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Diabetes on the rise in Australia

The rate of diabetes has increased by nearly 40 percent since 2000. Australia and the USA have seen the most dramatic rise in diabetes, while Asian countries like the Philippines and India’s changing diet is causing a slow but upward trend.

Sixth leading cause of death in Australia

Diabetes is Australia’s fastest growing chronic disease and is the sixth leading cause of death in Australia. It is estimated that 275 Australians develop diabetes every day –more than enough to fill the MCG in 12 months. Governments across Australia are likely to spend more than $6 billion annually on the health costs of diabetes.

Nearly 1,000,000 Australians are currently diagnosed with diabetes. About 90% have Type 2 Diabetes (insulin resistant) and about 120,000 Australian have the insulin-dependent Type 1 Diabetes.

For every person diagnosed with Type 2 diabetes, it is estimated that there is another who is not yet diagnosed. It is estimated that by 2031, as many as 3.2 million Australians may have Type 2 diabetes.

In 2014, more than $68 million was expended by the NHMRC on 340 active research grants investigating the causes, effects, and complications of diabetes. In the ten years since 2005, more than $580 million has been invested in Diabetes research by the NHMRC.

Source: Diabetes NHPA Funding Statistics

Diabetes increases with age and with the increasing longevity among Australians, the diseases will likely increase with it.

Australian Government Funding

There has been an increased government funding for research to help find a cure and the Australian agencies together with Diabetic organizations are funneling these funds for research.

Governments across Australia are likely to spend more than $6 billion annually on the health costs of Diabetes with portions going to research funds.


In 2011-12, approximately 95% of people with diabetes were aged 35 years or more and 50% were aged 65 years or more but in 10 years time the age bracket will increase and younger Australians may acquire the disease in as much as people older than 65 will succumb to it.

In 2008, the prevalence of Type 1 diabetes in 0–14-year-old ranged from 62 per 100,000 persons in the Northern Territory to 188 per 100,000 persons in Tasmania (Table 3).

Type 2 diabetes by state and territory
Of the 787,500 Australians estimated to have Type 2 diabetes in 2007–08, approximately 274,200 lived in New South Wales, 184,700 in Victoria and 154,000 in Queensland. About 68,900 lived in Western Australia and 68,800 in South Australia, 16,300 in Tasmania, 12,700 in the Northern Territory and 8,000 in the Australian Capital Territory (Table 4).

Australia Diabetes Association
Direct age standard in Australia, early studies in 2011

Source: aihw.gov

Disability rates twice as high for Australians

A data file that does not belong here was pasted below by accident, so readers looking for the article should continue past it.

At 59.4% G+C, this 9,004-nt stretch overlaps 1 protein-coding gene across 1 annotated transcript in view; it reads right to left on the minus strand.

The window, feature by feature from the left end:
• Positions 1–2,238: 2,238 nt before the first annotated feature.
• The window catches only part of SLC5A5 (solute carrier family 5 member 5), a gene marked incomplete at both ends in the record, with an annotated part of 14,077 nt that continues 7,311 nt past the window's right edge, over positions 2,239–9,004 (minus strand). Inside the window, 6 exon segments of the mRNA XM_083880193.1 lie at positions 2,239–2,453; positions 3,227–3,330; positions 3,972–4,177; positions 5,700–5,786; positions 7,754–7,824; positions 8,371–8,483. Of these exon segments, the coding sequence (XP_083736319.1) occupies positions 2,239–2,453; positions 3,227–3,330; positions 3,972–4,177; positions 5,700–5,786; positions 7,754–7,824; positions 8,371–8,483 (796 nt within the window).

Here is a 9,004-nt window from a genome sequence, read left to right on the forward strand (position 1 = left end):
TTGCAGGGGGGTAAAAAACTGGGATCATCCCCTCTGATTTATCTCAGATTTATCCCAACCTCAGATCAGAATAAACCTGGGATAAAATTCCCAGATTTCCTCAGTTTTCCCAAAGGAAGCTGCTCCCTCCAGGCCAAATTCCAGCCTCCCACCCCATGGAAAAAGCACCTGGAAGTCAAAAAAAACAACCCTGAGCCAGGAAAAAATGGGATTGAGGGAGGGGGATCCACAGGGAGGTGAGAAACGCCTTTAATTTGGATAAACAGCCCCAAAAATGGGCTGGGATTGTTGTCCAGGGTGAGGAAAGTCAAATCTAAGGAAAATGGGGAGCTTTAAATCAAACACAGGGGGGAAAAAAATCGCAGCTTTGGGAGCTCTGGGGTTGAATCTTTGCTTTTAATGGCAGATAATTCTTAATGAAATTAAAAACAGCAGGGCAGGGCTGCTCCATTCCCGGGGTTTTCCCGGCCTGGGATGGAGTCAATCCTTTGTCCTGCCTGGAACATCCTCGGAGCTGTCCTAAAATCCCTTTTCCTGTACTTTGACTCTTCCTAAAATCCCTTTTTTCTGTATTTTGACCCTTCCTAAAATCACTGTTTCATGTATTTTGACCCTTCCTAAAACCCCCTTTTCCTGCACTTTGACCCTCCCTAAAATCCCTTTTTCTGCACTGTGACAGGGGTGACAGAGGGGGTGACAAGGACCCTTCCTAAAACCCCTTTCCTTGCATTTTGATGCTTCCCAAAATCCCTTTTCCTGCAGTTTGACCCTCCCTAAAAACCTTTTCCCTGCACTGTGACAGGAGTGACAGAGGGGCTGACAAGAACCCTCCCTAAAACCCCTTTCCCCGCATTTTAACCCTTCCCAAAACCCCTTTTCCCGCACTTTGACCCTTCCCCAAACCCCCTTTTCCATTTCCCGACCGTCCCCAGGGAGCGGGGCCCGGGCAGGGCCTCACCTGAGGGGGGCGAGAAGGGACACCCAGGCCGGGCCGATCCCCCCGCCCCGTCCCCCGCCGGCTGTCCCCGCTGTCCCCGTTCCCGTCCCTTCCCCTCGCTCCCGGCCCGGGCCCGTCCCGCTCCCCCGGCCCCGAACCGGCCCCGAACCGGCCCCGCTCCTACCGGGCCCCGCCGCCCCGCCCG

According to a report released by the Australian Institute of Health and Welfare (AIHW), impairments, activity limitations, participation restrictions and comorbidities, also shows that more serious disabilities are more common in people with diabetes. This could range from minor restrictions in everyday activities to profound sensory loss such as sight.

‘Rates of disability among people with diabetes were 39% compared with 17% for those without diabetes, after adjusting for age differences,’ said AIHW spokesperson Susana Senes.

Diabetes Australia awards $3.5m in research

Source: Diabetes Australia

Through the Diabetes Australia Research Program, Diabetes NSW announces grants worth $1.1 million to 17 researchers in NSW or New South Wales. Fifty-one research projects were chosen for 2015 across Australia, bringing the total Diabetes Australia Research Program commitment to more than $3.5 million for 2015.

Research into diabetes is crucial.
“With the increasing prevalence of diabetes in Australia and worldwide, we need to find better ways of managing and preventing diabetes, and work towards finding a cure.” – Mrs Skinner

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Diabetes NSW Chairman Leo Tutt said that research is essential for creating a future without diabetes and its complications. “We are very fortunate in Australia to have the means and the drive to support this invaluable research and look forward to the results contributing to real changes for people living with or at risk of diabetes,” he said.

Any individual or organization can support the Diabetes Australia Research Program. To start a regular donation, or find out more, call 1800 800 977 or email research@diabetesaustralia.com.au

• NSW Minister for Health and Minister for Medical Research the Hon. Jillian Skinner, MP
• Leo Tutt, Chairman, Diabetes NSW

Diabetes is a disease that occurs when the body either does not make insulin or when the insulin it does make is in insufficient quantities or does not work properly. This leads to increased blood glucose levels and diabetes. Food supplements like Laminine may help curb sugar level, according to the effects founded in this study.

→ Clinical test on how Laminine affects blood sugar

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